On its blog last night, Twitter released a minute-by-minute chart displaying high and low messaging points during key moments of the debate.

Twitter Blog: Presidential Debate Breaks Records, October 2012

Via Blog.Twitter.com

The night’s most tweeted about subjects included the performance of debate moderator John Lehrer and Big Bird. The Twitter Government account, @gov, tweeted that the phrase “Big Bird” had generated about 17,000 tweets per minute.

With every current event, there is always a PR lesson to be learned.  The iconic home appliance brand KitchenAid discovered this quickly last night after an irresponsible tweet was sent from the company’s official account. The brand issued an apology soon after via Twitter and later to media.

With Twitter’s crisis communication moments and the constant stream of conversation, outlets like Politico seem to think that Twitter jumped the shark last night with the inability to follow comments due to the overwhelming volume of tweets sent. Of course some would disagree, as Twitter continues to prove that watching live and current events with the Twitter community has become a part of the culture for many.

Blogger Outreach Part Two and Reviewers Retreat Takeaways

Welcome to Reviewer's Retreat 2012 at Great Wolf Lodge, Presented by Pampers

Reviewer’s Retreat 2012: Product Review Conference

As mentioned in our last post on blogger outreach, blogs have grown to much more than what they started out to be. Not only have they increased in number and scope, but the line between blog and website has blurred (i.e., trying to count the similarities between The Huffington Post and USA Today‘s online version could give anyone a headache).

People turn to blogs to seek recommendations. Companies who wish to reach out to bloggers should do their homework to figure out which bloggers would be a good fit for their brand. When looking for the best blogs for your campaign, numbers aren’t necessarily everything. A high number of unique visitors doesn’t always translate to reader trust and loyalty in the blogger’s recommendations.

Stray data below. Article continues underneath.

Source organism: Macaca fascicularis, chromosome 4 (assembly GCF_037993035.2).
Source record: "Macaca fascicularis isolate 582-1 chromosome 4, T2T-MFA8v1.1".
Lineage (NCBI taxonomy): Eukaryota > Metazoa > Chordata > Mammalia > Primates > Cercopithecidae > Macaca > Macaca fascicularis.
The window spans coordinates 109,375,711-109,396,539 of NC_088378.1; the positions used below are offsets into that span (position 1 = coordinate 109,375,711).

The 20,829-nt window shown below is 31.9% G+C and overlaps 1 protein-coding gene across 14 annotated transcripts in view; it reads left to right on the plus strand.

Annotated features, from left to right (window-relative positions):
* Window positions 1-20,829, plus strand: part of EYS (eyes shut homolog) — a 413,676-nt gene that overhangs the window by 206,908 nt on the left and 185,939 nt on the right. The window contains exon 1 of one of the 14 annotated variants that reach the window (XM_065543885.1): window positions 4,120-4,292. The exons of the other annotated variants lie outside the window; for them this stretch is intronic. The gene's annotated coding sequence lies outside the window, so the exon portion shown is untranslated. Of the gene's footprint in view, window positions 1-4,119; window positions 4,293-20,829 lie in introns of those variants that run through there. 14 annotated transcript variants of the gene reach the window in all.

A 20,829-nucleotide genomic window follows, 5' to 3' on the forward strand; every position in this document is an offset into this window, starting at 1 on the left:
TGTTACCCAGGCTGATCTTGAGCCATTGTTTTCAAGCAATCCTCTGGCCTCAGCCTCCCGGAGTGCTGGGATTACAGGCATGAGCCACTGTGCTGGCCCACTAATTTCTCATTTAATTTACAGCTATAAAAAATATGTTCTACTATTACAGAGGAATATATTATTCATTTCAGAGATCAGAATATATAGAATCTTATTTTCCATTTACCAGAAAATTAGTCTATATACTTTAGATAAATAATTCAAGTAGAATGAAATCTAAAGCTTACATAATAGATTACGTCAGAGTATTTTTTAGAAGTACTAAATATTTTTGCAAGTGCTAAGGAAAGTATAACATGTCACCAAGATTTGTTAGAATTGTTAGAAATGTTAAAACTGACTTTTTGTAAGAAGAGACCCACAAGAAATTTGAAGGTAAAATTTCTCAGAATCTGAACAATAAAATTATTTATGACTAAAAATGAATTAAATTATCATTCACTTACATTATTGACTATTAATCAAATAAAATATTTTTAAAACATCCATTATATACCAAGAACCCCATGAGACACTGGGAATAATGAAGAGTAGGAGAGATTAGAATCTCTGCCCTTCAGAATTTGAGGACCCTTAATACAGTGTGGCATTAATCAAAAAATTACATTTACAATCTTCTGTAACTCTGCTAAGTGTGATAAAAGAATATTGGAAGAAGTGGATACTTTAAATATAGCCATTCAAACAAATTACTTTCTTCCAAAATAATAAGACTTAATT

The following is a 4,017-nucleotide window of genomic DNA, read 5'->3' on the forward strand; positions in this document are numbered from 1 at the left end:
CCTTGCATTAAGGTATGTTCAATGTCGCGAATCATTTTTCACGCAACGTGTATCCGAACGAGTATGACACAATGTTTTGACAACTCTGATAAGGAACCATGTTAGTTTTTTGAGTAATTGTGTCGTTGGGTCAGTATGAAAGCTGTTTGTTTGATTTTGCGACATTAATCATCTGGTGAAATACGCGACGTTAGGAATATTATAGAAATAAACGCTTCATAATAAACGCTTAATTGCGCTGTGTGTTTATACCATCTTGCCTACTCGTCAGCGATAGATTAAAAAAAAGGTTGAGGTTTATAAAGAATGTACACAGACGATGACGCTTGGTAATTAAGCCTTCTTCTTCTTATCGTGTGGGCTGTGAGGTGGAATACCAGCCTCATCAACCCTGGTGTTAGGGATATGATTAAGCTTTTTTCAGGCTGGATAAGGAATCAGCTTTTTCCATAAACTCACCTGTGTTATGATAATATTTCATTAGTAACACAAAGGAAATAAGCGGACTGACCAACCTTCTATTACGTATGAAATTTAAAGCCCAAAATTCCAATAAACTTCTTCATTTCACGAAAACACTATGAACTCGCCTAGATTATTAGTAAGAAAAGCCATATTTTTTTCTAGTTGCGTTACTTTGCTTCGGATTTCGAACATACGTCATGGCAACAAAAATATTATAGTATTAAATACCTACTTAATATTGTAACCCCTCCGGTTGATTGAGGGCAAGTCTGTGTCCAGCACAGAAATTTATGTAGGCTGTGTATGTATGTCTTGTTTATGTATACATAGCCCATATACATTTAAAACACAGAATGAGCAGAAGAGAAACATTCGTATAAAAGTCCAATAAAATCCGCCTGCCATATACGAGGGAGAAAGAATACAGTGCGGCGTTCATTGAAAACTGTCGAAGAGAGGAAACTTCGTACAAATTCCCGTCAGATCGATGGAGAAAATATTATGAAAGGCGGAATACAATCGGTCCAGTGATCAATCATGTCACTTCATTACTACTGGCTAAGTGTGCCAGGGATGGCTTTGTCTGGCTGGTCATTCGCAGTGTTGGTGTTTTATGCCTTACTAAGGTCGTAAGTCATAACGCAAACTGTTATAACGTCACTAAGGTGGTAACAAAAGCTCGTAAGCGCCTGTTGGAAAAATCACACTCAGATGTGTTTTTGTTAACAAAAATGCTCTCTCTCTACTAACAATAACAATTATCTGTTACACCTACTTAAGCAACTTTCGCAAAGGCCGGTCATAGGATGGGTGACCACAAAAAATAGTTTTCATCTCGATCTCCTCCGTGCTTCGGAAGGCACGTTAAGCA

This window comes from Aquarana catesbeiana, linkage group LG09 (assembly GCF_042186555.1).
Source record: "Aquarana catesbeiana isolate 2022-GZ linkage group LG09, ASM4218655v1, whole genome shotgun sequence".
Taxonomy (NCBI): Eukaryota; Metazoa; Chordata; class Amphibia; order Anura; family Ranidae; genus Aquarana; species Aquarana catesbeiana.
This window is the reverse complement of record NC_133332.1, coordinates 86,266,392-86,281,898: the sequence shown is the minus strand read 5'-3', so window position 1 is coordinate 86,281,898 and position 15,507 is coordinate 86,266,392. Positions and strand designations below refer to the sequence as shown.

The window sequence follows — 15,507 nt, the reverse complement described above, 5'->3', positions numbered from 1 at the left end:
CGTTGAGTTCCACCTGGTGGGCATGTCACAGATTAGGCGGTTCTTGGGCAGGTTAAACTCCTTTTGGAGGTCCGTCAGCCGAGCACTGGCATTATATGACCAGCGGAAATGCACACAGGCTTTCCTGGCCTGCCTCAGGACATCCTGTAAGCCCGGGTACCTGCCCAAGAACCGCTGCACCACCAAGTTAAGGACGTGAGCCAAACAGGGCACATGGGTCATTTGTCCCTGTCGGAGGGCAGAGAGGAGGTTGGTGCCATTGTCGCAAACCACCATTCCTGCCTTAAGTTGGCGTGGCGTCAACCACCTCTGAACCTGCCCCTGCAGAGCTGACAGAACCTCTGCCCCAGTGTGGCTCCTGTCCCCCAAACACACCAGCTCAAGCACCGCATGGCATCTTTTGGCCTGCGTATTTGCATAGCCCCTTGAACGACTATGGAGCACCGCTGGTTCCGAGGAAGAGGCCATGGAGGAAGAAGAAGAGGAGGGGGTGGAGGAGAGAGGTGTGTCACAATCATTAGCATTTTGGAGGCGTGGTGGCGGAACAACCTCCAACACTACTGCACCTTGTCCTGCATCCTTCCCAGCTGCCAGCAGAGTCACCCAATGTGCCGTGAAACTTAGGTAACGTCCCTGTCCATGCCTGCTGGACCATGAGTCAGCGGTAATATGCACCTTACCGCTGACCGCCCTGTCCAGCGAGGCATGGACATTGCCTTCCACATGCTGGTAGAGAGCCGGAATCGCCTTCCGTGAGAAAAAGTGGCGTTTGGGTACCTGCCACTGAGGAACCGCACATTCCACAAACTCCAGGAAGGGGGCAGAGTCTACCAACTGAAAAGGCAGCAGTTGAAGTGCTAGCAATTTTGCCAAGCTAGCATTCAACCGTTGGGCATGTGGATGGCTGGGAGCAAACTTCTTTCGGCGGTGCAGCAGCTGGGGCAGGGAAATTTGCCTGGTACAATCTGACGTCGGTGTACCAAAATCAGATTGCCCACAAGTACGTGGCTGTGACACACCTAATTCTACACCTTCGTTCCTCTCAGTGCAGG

To enhance our understanding of bloggers who actively partner with brands, DVL attended Reviewer’s Retreat. Hosted by Cecelia Mecca of Cool Baby Kid and Bridgette Duplantis of The Not-So-Blog, the event brought bloggers together to discuss issues facing those who conduct product reviews. It also welcomed a few company and agency representatives to grow relationships between bloggers and brands.

DVL’s social media manager met and greeted bloggers we’ve worked with in the past and engaged with others we hope to work with in the future.  Check out some of our top Twitter takeaways from the event and DVL tips regarding blogger relationships, social media usage and event highlights:

BLOGGER RELATIONSHIPS

Bloggers are busy. If one campaign didn’t pique their interest, try again until you know for sure they’re uninterested.

Be strategic about who you pitch.

Don’t be afraid to ask bloggers questions, either. Keep the dialogue going even after the campaign has ended.

Appointing official brand ambassadors can be a great “next step” in blogger relationships – as long as they’re the right fit.

Exactly. Don’t just have a blog, Facebook page and Twitter account to spew content. Listen to what your followers are saying and then react accordingly.

ALL-AROUND SOCIAL MEDIA TIPS

There must be effort on your side to foster the relationships with your consumers.

Check with them on how best to communicate.

In person, people want to be looked in the eye. Create an atmosphere online and with your responses that makes them feel the same thing in the digital world.

You don’t *have* to be on every social network. Do an audit to see what will/does work best for you.

A great tip that translates to branding as well. Make sure your brand stands out from others in the social media sphere.

Planning and branding for the future: Always think ahead. Not just about why this post/message/tweet works now, but how does it fit in the overall brand and planned strategy.